The Doctor, sending the others off to their designated tasks, confronts the headmaster at the poolside: the headmaster derides Time Lords as “dusty senators” and “peaceful to the point of indolence,” but says that the Doctor is something new. The Doctor agrees, saying age has worn down his peaceful intentions: “Now you get one warning. That was it.”

Mickey is talking to K9 and mocking himself for talking to a tin dog.

(Rose, I’ll say this once: lay off Sarah Jane. Just, seriously, stop bitching at her. Because Sarah way outranks you on my list of favourite companions.)

Rose and Sarah, meanwhile, are trying to access the computers in the special classroom and comparing their own adventures with the Doctor, and the odd monsters they’ve met:

SARAH: The Loch Ness monster.
ROSE: Seriously?

Next thing you know, they’re mocking the Doctor’s foibles, and when he walks in, they’re in hysterics, much to his discomfort.

DOCTOR: What? Stop it!

While this is happening, the monster-teachers eat the remaining normal members of staff and start the children on the final phase of the programme—except for fat little Kenny, who is trapped outside the classroom but can’t exit the school, because the headmaster has locked it down.

The Doctor realises what is happening.

Kenny alerts Mickey to what is happening, and Mickey wakes K9, asking him how they get into the school:

MICKEY: Do you have, like, a lock-picking attachment?
K9: We are in a car.
MICKEY: Fat lot of good you are. Wait! We’re in a car.
NICK: “Fat lot of good”—I bet that’s exactly what Tom Baker used to say.

The Doctor tells Sarah and Rose that what they are using the children for—their abilities enhanced by the oil in which the chips are cooked—is to break the “God Paradigm,” which will give them access to “the building blocks of the universe.”

The headmaster appears, again, to seduce the Doctor, telling him that with access to the God Paradigm, he could recreate the Time Lords, and keep Sarah and Rose young forever. But Sarah says no: the universe needs to change. And the Doctor heaves a computer through the main display (we don’t know whether that did anything) as Mickey drives through the front doors.

The teachers all change to their bat form—except the headmaster—and corner the posse and Kenny in the cafeteria—but K9 appears, saying to Sarah Jane, “Suggest you engage running mode, Mistress.”

K9 manages to hold them off—though the headmaster tells them to “ignore the shooty dog thing”—while the others barricade themselves in the kitchen—they escape past the monster-teachers thanks to Kenny hitting the alarm.

Mickey goes off the unplug the students, though he can’t get them to listen. The others run to the kitchen, where they find the barrels dead-bolted. The sonic screwdriver won’t open them, but K9 suggests they won’t survive a direct blast. Mickey frees the children by literally unplugging them, bless him.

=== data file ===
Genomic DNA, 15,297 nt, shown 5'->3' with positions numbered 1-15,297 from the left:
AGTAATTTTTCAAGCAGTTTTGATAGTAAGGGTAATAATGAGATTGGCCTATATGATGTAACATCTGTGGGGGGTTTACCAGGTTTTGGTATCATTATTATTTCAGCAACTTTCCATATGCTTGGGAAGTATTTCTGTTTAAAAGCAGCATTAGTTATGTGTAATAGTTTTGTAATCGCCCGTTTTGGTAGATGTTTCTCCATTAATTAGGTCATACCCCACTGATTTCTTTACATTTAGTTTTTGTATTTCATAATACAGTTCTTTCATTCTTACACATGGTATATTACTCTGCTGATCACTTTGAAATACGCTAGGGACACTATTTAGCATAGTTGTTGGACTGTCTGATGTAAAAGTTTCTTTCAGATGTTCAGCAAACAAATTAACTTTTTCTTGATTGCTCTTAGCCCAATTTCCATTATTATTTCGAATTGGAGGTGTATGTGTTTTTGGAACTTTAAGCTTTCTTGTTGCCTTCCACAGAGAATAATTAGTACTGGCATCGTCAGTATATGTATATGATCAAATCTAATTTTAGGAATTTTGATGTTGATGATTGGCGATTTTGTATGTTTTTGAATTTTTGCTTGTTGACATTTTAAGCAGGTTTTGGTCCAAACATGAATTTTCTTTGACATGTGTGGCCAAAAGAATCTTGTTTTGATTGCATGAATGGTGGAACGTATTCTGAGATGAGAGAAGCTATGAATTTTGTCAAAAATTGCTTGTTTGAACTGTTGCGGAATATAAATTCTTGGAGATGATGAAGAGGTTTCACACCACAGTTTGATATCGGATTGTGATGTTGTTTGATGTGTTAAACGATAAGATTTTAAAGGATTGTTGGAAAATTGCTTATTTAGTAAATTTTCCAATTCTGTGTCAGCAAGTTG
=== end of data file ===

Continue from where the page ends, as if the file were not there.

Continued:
K9 has to stay behind to ignite the barrels, though it means his death.

DOCTOR: You’re a good dog.
K9: Affirmative.
ME: Whimper.

The monster-teachers arrive in the kitchen, but K9 ignites the barrels, and the school blows up, a series of events that rapidly increases Kenny’s standing among his peers, since they know he had a hand in the explosion.

Sarah is devastated by the loss of K9, and Rose annoys me by pouting when the Doctor puts his arm around Sarah as she cries.

The aliens defeated, the Doctor invites Sarah into the TARDIS for a cup of tea. The Doctor invites Sarah to travel with him again, but Sarah says she can’t do it again—she needs to find a life of her own.

Mickey asks if he can come instead, and Rose once again demonstrates that she really can’t stand Mickey, can she? But the Doctor agrees that Mickey can come.

Rose asks Sarah whether she (Rose) should stay with the Doctor, and Sarah says yes: “Some things are worth getting your heart broken for.” But she says that Rose should come and see her if she ever needs to.

When Sarah forces the Doctor to actually say goodbye this time, he grabs her and lifts her right off the ground in a bear hug.

NICK: Tom Baker never used to do that.

But as the TARDIS dematerialises, behind it is K9, rebuilt by the Doctor and left behind—again—for Sarah: the two of them walk off into the (metaphorical) sunset. Well, K9 rolls.

Next week: Madame de Pompadour!

Live-blogging Doctor Who, Season Two: Tooth and Claw

Posted 10 February 2009 in by Catriona

Note: This is an odd live-blogging experience. About two hours ago, the server that hosts Circulating Library went down for emergency repairs. It went down without warning, which suggests that there’s some problem in the underlying hardware. This is exceptionally annoying.

I asked Nick what the options were, and he suggested that I simply couldn’t blog it tonight. But I’m quite fond of this episode, and I don’t really want to miss one episode out of the season if I can avoid it.

So I’ve reached a compromise that suits me: I’m live-blogging this in Microsoft Word—which is a whole ‘nother story. I’m blogging it as I would if I could access my actual blog, but it’ll be posted later—as soon as the site is up and running again. So consider this a live-blogging under unusual live-blogging circumstances.

It’s also given me the opportunity to discover that Microsoft Word doesn’t recognise the word “blog.” Microsoft Word is so far behind the times.